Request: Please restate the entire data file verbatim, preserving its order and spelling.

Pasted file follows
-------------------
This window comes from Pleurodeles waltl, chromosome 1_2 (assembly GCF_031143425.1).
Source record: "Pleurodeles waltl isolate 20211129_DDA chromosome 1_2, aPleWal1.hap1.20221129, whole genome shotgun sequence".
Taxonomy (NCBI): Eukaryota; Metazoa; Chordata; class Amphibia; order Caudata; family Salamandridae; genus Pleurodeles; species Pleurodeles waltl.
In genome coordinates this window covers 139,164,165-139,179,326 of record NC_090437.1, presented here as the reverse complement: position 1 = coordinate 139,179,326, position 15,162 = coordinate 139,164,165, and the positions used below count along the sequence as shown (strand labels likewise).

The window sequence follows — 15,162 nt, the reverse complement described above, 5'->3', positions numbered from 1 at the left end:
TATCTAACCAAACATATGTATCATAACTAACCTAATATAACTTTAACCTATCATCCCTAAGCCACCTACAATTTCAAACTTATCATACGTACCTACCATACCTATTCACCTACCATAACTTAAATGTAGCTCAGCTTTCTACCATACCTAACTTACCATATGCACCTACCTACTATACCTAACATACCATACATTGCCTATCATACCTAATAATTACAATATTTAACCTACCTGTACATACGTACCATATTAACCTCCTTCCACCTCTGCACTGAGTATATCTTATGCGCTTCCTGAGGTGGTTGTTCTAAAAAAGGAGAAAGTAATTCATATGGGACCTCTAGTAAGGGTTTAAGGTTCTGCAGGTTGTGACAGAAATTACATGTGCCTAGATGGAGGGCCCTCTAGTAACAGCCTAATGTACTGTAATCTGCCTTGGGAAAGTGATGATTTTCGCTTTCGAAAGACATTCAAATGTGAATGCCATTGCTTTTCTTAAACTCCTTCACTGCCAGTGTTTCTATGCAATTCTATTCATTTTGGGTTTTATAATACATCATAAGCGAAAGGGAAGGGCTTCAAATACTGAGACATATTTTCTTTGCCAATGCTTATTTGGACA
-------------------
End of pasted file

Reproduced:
This window comes from Pleurodeles waltl, chromosome 1_2 (assembly GCF_031143425.1).
Source record: "Pleurodeles waltl isolate 20211129_DDA chromosome 1_2, aPleWal1.hap1.20221129, whole genome shotgun sequence".
Taxonomy (NCBI): Eukaryota; Metazoa; Chordata; class Amphibia; order Caudata; family Salamandridae; genus Pleurodeles; species Pleurodeles waltl.
In genome coordinates this window covers 139,164,165-139,179,326 of record NC_090437.1, presented here as the reverse complement: position 1 = coordinate 139,179,326, position 15,162 = coordinate 139,164,165, and the positions used below count along the sequence as shown (strand labels likewise).

The window sequence follows — 15,162 nt, the reverse complement described above, 5'->3', positions numbered from 1 at the left end:
TATCTAACCAAACATATGTATCATAACTAACCTAATATAACTTTAACCTATCATCCCTAAGCCACCTACAATTTCAAACTTATCATACGTACCTACCATACCTATTCACCTACCATAACTTAAATGTAGCTCAGCTTTCTACCATACCTAACTTACCATATGCACCTACCTACTATACCTAACATACCATACATTGCCTATCATACCTAATAATTACAATATTTAACCTACCTGTACATACGTACCATATTAACCTCCTTCCACCTCTGCACTGAGTATATCTTATGCGCTTCCTGAGGTGGTTGTTCTAAAAAAGGAGAAAGTAATTCATATGGGACCTCTAGTAAGGGTTTAAGGTTCTGCAGGTTGTGACAGAAATTACATGTGCCTAGATGGAGGGCCCTCTAGTAACAGCCTAATGTACTGTAATCTGCCTTGGGAAAGTGATGATTTTCGCTTTCGAAAGACATTCAAATGTGAATGCCATTGCTTTTCTTAAACTCCTTCACTGCCAGTGTTTCTATGCAATTCTATTCATTTTGGGTTTTATAATACATCATAAGCGAAAGGGAAGGGCTTCAAATACTGAGACATATTTTCTTTGCCAATGCTTATTTGGACA